According to reports, China had refused to respond to Sri Lanka's appeal to reschedule its huge debts or offer concessions in repayments.

However, Chinese foreign ministry spokesman Zhao Lijian on Tuesday's said that default would not stop Beijing from lending support to Sri Lanka's beleaguered economy.

"China has always done its best in providing assistance to Sri Lanka's economic and social development. We will continue to do so in the future," he said.

However, it continues to maintain a steady stance on Sri Lanka's request for debt rescheduling as well as extending the promised $2.5 billion assistance.

India provides helping hand

Ahead of the Sinhala and Tamil New Year, India sent a shipment of 11,000 MT of rice to help people of Sri Lanka celebrate one of their biggest festivals.

India had recently announced a $1 billion line of credit to Sri Lanka as part of its financial assistance to the country to deal with the economic crisis following a previous $500 billion line of credit in February to help it purchase petroleum products.

Indian credit lines to boost reserves and importation of essentials have provided a temporary lifeline to the Sri Lankan economy.

In addition to this, India has already supplied over 270,000 MT of fuel to Sri Lanka.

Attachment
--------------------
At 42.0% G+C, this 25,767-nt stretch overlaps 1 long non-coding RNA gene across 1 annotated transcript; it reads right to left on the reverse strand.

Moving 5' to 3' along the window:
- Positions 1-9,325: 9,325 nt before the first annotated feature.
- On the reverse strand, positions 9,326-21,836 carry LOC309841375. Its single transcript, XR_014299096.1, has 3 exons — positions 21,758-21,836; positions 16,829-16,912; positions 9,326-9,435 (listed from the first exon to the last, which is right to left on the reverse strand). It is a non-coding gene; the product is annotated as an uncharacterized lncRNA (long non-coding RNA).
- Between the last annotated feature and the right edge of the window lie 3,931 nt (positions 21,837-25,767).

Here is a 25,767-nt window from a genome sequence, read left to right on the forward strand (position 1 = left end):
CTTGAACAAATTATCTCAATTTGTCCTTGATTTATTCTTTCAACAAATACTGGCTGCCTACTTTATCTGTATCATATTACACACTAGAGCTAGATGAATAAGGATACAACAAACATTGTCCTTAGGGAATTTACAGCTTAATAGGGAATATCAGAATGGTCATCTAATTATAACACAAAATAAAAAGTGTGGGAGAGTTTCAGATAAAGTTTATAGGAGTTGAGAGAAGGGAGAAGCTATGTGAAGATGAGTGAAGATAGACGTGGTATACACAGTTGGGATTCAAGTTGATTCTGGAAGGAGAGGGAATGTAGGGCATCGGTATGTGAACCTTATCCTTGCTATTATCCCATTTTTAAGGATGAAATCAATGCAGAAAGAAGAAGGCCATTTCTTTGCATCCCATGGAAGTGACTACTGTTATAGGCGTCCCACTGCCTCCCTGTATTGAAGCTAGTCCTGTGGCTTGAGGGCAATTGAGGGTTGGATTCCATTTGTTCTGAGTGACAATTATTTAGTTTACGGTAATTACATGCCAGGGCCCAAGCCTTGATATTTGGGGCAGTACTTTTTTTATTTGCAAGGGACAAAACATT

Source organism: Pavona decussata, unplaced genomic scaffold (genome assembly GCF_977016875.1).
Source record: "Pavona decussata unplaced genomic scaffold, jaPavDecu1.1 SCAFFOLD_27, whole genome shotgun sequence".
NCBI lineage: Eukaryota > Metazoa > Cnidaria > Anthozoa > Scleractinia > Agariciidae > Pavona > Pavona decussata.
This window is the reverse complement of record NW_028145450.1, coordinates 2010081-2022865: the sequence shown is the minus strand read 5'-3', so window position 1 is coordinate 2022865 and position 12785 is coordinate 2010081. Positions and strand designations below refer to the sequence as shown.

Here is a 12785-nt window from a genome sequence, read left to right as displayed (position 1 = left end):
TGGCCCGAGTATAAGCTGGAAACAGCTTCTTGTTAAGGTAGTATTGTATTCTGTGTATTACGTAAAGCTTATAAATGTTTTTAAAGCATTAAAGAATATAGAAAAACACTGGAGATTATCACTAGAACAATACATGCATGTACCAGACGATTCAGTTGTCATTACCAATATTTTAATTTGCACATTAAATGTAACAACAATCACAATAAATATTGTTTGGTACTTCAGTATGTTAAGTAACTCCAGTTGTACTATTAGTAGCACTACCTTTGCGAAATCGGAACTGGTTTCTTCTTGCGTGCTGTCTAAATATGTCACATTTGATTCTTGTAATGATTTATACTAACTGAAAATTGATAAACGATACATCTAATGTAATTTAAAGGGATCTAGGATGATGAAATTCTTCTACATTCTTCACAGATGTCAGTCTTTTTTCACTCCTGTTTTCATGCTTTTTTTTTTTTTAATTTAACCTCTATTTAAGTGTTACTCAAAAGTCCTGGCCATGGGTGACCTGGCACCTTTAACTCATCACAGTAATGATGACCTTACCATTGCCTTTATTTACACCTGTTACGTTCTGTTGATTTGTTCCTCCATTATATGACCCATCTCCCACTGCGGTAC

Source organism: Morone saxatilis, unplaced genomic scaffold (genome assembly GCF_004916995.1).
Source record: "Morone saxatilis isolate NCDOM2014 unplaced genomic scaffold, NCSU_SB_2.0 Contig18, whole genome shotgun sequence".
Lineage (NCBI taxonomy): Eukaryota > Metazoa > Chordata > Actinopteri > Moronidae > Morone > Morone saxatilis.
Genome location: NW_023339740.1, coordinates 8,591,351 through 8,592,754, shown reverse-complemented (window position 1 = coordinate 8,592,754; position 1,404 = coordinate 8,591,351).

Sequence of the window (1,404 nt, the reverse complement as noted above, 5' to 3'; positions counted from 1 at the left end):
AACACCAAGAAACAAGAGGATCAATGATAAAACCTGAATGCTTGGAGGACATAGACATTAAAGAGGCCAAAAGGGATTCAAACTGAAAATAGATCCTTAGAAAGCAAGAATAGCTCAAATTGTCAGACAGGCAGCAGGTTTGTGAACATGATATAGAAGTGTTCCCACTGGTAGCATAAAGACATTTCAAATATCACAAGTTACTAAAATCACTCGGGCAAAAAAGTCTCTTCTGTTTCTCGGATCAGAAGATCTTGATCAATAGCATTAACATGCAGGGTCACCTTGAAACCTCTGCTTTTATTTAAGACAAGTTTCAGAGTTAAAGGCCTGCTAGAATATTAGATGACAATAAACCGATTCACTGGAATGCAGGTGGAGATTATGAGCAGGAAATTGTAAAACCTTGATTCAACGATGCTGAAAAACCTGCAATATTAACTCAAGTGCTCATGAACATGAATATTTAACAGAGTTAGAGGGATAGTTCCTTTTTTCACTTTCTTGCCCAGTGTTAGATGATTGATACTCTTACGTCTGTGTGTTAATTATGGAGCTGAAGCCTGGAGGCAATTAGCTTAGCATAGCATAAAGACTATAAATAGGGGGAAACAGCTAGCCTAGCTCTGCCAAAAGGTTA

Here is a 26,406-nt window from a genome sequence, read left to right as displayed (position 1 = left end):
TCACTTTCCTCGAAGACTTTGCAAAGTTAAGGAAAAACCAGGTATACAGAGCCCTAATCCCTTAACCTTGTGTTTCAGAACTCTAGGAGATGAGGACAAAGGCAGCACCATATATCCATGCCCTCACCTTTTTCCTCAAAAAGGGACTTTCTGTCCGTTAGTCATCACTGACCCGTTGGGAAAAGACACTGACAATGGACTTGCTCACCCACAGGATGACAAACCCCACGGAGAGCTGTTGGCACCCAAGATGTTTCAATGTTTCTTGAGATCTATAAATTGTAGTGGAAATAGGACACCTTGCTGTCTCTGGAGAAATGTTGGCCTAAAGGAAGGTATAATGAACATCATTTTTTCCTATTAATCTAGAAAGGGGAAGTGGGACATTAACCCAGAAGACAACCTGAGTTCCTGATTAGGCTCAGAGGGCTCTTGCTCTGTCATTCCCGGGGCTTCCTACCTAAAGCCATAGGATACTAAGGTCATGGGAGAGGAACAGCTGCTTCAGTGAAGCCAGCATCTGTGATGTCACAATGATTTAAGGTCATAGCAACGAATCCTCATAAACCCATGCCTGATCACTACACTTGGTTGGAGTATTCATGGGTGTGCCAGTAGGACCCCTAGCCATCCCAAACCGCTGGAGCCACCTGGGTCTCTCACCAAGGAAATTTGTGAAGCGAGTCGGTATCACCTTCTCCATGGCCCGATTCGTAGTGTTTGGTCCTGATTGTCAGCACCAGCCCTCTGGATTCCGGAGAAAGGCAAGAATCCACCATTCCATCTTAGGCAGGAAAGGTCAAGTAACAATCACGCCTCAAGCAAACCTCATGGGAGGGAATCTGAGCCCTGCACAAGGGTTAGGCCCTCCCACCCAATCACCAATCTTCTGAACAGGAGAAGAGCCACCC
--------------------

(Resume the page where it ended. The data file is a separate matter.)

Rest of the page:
In November 2021, India had given 100 tonnes of nano nitrogen liquid fertilizers to Sri Lanka as their government stopped the import of chemical fertilizers.

Besides, the Reserve Bank of India (RBI) has extended a currency swap of $400 million and deferred payments owed by the Central Bank of Sri Lanka under the Asian Clearance Union worth several hundred million dollars.

According to ANI report, India recently pledged to donate medicines to Peradeniya Hospital, which was running low on supplies due to the US dollar crisis and purchasing medicines became impossible.

Acute shortages remain

The situation is so grim that people in the country are fighting for daily need items. The country has been hit with shortages of various essential products, including medicines. Besides, long hours of power cuts everyday has disrupted life.

Soaring inflation rate has made it further difficult for people items of daily needs.

Two days back, doctors raised warning they were nearly out of life-saving medicines and said the island nation's economic crisis threatened a worse death toll than the coronavirus pandemic.

The Sri Lanka Medical Association (SLMA) said that all hospitals in the country no longer had access to imported medical tools and vital drugs.